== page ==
Anthony Stokes, a 15-year-old, from Atlanta, Ga. has been told he doesn't qualify for a heart transplant. A Georgia teenager needs a lifesaving heart transplant, but his family says low grades and trouble with the law have kept him off the transplant list. Doctors at Children's Healthcare of Atlanta at Egleston told the family of 15-year-old Anthony Stokes that they won't put him on the transplant list because of his history of "noncompliance," according to ABC's Atlanta affiliate WSBTV. "They said they don't have any evidence that he would take his medicine or that he would go to his follow-ups," Melencia Hamilton, Anthony's mother, told WSBTV.
Bold not original to the article. So where does the part about low grades and trouble with the law come in when his own mother admits it's due to noncompliance with his medical regimen?
Noncompliance is a specific medical term that has nothing to do with grades or legal troubles. As a matter of fact, those records are not even accessible by the medical team.
Noncompliance with medical regimens is a very real problem with many patients but it becomes much more so in a transplant patient. He is only 15 and it is sad that he is in this position, but it is also obvious that his parents can not be relied upon to make him do the right thing. They have previously allowed him to miss doctors appointments (with a teenager who could die from doing so) and they have not made him take his medicine as they should have.
Jeez, if I had a minor bacterial infection my mother would have hunted me down to force feed me my meds and my dad would have held me down so she could. Except they didn't have to, because they raised me to be responsible.
These people, instead of being responsible and convincing their child to do the right thing when he had the chance or convincing the physicians that they will force him to do the right thing now, have instead resorted to the press in cynical effort to use bad publicity to force the transplant team to give them their way. I'm sorry that they are going to lose their son, but they should have done something about it much earlier.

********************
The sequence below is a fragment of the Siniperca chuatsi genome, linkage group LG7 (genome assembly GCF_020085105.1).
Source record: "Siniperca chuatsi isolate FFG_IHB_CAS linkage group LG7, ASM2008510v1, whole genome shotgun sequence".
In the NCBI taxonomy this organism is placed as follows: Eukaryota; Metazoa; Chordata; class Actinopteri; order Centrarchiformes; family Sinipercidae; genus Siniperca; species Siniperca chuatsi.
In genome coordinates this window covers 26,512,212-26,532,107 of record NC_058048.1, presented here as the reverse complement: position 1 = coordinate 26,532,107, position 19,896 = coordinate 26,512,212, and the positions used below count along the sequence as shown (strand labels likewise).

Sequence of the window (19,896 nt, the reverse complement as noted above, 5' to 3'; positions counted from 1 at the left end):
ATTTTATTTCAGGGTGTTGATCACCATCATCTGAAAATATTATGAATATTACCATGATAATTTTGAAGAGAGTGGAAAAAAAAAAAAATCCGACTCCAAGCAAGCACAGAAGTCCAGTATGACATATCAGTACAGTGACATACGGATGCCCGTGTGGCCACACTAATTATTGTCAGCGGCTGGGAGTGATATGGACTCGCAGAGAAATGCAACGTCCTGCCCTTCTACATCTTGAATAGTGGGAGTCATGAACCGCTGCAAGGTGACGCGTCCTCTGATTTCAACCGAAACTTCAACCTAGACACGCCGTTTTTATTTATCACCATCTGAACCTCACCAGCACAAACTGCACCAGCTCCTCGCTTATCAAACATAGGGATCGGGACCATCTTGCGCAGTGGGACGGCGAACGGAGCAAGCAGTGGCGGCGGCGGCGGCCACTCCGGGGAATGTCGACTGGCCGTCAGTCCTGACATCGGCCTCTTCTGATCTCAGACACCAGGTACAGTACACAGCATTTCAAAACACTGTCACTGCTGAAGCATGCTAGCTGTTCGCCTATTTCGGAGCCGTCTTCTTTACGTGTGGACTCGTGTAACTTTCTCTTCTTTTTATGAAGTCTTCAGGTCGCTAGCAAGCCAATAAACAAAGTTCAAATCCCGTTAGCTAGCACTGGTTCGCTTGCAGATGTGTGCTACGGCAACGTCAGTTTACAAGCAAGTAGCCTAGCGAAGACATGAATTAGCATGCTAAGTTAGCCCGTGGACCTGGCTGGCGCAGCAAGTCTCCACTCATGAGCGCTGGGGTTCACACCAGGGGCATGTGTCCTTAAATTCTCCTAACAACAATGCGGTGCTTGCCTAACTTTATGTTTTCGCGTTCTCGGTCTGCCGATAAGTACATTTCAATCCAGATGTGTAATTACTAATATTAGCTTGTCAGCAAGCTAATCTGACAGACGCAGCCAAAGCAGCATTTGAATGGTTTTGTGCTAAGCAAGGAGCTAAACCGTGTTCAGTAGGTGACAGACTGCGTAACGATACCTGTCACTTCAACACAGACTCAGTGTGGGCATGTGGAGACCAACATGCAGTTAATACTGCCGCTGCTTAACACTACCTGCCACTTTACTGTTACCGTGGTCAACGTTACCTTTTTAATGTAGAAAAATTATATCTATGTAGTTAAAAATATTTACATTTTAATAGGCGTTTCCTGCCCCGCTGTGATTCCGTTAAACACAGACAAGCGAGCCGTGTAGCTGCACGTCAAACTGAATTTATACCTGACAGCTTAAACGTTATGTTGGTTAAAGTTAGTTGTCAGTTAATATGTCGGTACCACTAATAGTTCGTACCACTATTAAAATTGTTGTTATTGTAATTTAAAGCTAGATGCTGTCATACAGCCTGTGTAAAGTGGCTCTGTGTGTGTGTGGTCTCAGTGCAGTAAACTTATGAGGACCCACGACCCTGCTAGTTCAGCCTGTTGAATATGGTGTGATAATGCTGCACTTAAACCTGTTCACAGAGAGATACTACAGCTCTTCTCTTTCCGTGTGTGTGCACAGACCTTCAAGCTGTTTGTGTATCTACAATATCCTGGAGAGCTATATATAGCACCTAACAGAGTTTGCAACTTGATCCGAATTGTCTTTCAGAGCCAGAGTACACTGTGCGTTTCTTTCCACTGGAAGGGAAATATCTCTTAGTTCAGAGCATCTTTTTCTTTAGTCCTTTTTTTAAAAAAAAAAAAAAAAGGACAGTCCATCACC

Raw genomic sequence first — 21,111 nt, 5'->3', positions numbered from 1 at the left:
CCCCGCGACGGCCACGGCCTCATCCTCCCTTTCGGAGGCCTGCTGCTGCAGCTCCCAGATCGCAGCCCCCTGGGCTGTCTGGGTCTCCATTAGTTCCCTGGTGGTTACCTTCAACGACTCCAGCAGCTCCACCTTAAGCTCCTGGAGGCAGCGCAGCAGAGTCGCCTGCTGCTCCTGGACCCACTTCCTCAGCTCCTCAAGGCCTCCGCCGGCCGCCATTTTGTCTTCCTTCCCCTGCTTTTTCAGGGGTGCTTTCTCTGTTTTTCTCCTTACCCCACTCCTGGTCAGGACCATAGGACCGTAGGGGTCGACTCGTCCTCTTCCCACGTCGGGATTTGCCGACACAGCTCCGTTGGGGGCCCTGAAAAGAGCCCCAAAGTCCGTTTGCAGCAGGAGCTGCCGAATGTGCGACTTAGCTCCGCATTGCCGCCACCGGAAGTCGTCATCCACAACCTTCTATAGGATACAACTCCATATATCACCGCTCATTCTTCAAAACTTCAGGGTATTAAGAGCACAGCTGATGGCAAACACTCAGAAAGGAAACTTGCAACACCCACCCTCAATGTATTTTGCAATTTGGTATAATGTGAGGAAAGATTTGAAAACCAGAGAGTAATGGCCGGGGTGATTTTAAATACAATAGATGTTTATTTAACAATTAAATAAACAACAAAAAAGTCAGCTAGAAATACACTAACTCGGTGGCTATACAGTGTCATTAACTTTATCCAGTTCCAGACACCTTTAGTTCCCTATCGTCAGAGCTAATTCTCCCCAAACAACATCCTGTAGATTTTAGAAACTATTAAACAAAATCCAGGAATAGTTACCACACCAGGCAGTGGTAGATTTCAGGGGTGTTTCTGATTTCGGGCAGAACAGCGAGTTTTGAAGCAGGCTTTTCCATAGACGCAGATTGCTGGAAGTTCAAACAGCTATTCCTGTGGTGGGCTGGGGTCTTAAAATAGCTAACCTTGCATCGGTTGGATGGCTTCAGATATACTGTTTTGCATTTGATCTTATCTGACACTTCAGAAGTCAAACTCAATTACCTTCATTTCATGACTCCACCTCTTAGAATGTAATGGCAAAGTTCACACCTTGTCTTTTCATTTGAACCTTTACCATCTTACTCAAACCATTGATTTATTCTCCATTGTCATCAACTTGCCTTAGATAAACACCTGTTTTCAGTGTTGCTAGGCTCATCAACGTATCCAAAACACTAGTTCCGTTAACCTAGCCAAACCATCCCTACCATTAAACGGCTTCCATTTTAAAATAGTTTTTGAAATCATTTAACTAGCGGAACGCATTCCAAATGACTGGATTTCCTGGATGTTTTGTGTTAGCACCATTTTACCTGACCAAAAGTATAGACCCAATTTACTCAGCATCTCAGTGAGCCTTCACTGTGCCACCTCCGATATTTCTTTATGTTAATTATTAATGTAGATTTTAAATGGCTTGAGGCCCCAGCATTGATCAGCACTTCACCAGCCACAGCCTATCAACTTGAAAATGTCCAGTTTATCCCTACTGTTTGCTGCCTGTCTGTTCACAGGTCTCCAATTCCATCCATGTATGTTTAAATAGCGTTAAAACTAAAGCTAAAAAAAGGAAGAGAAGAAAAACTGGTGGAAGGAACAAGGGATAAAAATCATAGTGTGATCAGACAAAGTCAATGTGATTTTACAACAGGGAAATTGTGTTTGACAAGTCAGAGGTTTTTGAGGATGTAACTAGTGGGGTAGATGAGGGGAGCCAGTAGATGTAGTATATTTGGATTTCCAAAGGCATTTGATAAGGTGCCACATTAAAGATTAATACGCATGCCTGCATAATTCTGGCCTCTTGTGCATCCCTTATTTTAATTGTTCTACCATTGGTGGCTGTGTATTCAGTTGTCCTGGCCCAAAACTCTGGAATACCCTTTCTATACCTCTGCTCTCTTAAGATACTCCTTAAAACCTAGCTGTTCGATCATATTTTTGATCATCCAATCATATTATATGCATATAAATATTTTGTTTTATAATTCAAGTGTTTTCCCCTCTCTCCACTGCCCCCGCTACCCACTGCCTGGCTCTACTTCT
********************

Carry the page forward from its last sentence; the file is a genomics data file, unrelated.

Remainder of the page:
How would you feel if your dying loved one donated organs only to have them abused by the recipient? Or your family member was the next matching person on the list? The one who would take his meds and do the right thing? The one who has a supportive, caring family who will help? The one who will die without the heart given to someone who won't take care of it? Who the doctors were aware wouldn't take care of it prior to the surgery?
And, yes, money isn't supposed to come into the decision, but TAANSTAFL. How do you feel about paying hundreds of thousands of dollars for a transplant only to have it rejected because the recipient refuses to take care of himself? And those medications to prevent rejection, well, they cost thousands and, some, tens of thousands of dollars every month. Money that is provided by the benevolent taxpaying citizens. So how does it sound then for him to refuse to take them as directed?
With a noncompliant teenager (and they all are at times, that's why parents have to be there to take up the slack) and irresponsible parents there is no chance a transplant will go well. He will be just as sick and will still die, only after having taken the opportunity to live from the next matching person on the list (Because the next matching person on the list doesn't have long to find a donor, well people don't make it to the transplant lists. And don't forget that to be a donor someone healthy has to die.) and cost all of the taxpayers lot more money that could have been used to save the lives of others.
It would be nice to be able to replace organs for everyone who needs them, to be able to fix all health problems, to not worry about the costs. It would be wonderful just to be able to persuade non compliant patients to do the right thing for their own well-being. But we can't. We live in the real world, where medical personnel are issued licenses, not magic wands, and everyone has the right to screw up their life in their own way. And that's not a bad thing, either.